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CLASSIF IED Thornhayes nursery Devon’s specialist tree grower for a wide range of ornamental, fruit, hedging trees and a selection of choice shrubs.

Wholesale Nursery

Forton Nursery Top quality Perennials,Shrubs and Trees. Located in Forton village, near Chard TA20 4HD Tel 01460 239569 fortonnursery@ Closed Tuesdays and Wednesdays.

Tel 01404 41150

Looking for young, hardy garden plants to grow or plant?


Courses, expert advice, arboretum, display fruit garden.

Wanted/For Sale

Tel: 01884 266746

Wanted Old Radio Valves And Audio Valves. Tel: 07557 792091

Trimplant Nursery, Combe Raleigh, Honiton, Devon


Mushroom Compost, Farm Yard Manure, Horse Manure, Top Soil, Wood Chip Mulch, Wood Chip, Compost and Chicken Manure. ALL £1.50 PER BAG PLUS DELIVERY

For more information or advice call Nick on 01404 891684 / 07860 459745

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Oak Fair aims to improve on last year’s

bumper event Stock Gaylard will be hosting the popular 14th annual Oak Fair on the 25th and 26th of August. With almost 10,000 visitors through the gate last year to look at 200 plus stalls and displays, the pressure has been on to improve the show without losing the unique atmosphere of the event.

The fair, which runs from 10am to 5pm, makes a great day out for all the family. The children will be entertained throughout the day with a variety of activities and workshops in a special kids area while adults can enjoy the stalls and exhibitors showing the depth of rural skills and conservation projects found locally. Local foods and drinks will be available in the Market Square to enjoy during the day. The fair welcomes back Avalon Axes who will be letting anyone have a go at showcasing their axe throwing skills! The Great Big Tree Climbing Company will be available again with tree climbing for kids and adults. In the arena there’s also the return of the Heavy Horse display team, Mere Down Falconry and Adams Axemen who will be putting on displays. The Tree Pirates are also booked in to show off their skills with chainsaws creating their exceptional sculptures. Dike & Son of Stalbridge are the main sponsors of the Oak Fair. Tickets are £10 with children free. Concessions are £8.50. Stock Gaylard Estate, Sturminster Newton, Dorset, DT10 2BG.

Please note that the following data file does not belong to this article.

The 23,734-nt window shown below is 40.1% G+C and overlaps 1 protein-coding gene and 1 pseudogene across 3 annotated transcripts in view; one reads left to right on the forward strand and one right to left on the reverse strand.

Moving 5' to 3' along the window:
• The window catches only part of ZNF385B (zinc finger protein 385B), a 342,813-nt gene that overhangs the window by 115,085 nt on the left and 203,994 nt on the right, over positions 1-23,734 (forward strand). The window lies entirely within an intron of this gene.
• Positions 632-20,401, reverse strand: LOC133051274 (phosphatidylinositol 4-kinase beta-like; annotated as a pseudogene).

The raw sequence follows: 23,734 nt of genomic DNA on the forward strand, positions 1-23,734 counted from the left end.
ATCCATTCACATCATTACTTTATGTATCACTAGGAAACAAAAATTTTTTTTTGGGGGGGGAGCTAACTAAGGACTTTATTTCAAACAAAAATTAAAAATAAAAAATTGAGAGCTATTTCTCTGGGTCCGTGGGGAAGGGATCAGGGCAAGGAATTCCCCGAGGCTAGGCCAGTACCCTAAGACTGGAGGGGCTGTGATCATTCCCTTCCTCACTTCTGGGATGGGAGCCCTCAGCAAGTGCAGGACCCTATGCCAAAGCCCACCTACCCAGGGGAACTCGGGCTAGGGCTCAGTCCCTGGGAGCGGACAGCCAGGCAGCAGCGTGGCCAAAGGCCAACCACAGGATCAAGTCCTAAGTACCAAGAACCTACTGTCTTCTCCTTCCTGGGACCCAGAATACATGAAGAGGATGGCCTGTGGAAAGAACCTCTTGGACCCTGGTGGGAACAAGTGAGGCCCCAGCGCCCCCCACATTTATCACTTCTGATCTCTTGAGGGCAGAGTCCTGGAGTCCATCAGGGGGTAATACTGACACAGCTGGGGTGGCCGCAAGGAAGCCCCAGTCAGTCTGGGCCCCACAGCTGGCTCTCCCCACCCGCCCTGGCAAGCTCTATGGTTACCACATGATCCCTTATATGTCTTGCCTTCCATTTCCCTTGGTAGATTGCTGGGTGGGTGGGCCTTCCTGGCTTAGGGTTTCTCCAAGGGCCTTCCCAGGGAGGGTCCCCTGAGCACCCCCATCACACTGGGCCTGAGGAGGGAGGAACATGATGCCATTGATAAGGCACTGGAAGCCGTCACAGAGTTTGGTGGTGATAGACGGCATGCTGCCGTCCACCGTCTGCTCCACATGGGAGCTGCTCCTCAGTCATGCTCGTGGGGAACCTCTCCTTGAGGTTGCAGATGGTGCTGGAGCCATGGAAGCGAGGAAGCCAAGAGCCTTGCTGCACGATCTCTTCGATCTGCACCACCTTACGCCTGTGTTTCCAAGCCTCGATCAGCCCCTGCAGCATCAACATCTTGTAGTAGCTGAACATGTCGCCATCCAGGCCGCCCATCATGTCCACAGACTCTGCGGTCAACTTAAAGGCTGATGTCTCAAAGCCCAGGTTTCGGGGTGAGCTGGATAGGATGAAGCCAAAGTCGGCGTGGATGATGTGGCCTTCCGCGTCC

Here’s a selection of Cotswolds gardening events to look out for over the next few weeks. Thank you to all those gardening clubs who have sent us their details of events for us to publicise. Please remember to send us details of your event at least ten weeks before publication and we will publicise it free of charge. Make sure you let us know where the event is being held, the date and include a contact telephone number so that anyone interested can find out further information. We are keen to support garden club events and we will be glad to publicise talks and shows held during the year where clubs want to attract a wider audience, but we do not have space for club outings or parties. We suggest that garden clubs send us their diary for the year for events to be included in the relevant issue of the magazine. Please send to Country Gardener Magazines, Mount House, Halse, Taunton TA4 3AD or by email to





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Compost wisdom; Sundials; Growing rocket; No-dig beds; Your own cut flowers





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Are you part of a garden club or society? Please send us your diary for the year - we’d love to include your talks and shows Send them into us by email, giving us 10 weeks notice of the event to: or by post to: Mount House, Halse, Taunton, TA4 3AD. Your event can also be listed online at: Sign up and start adding your events today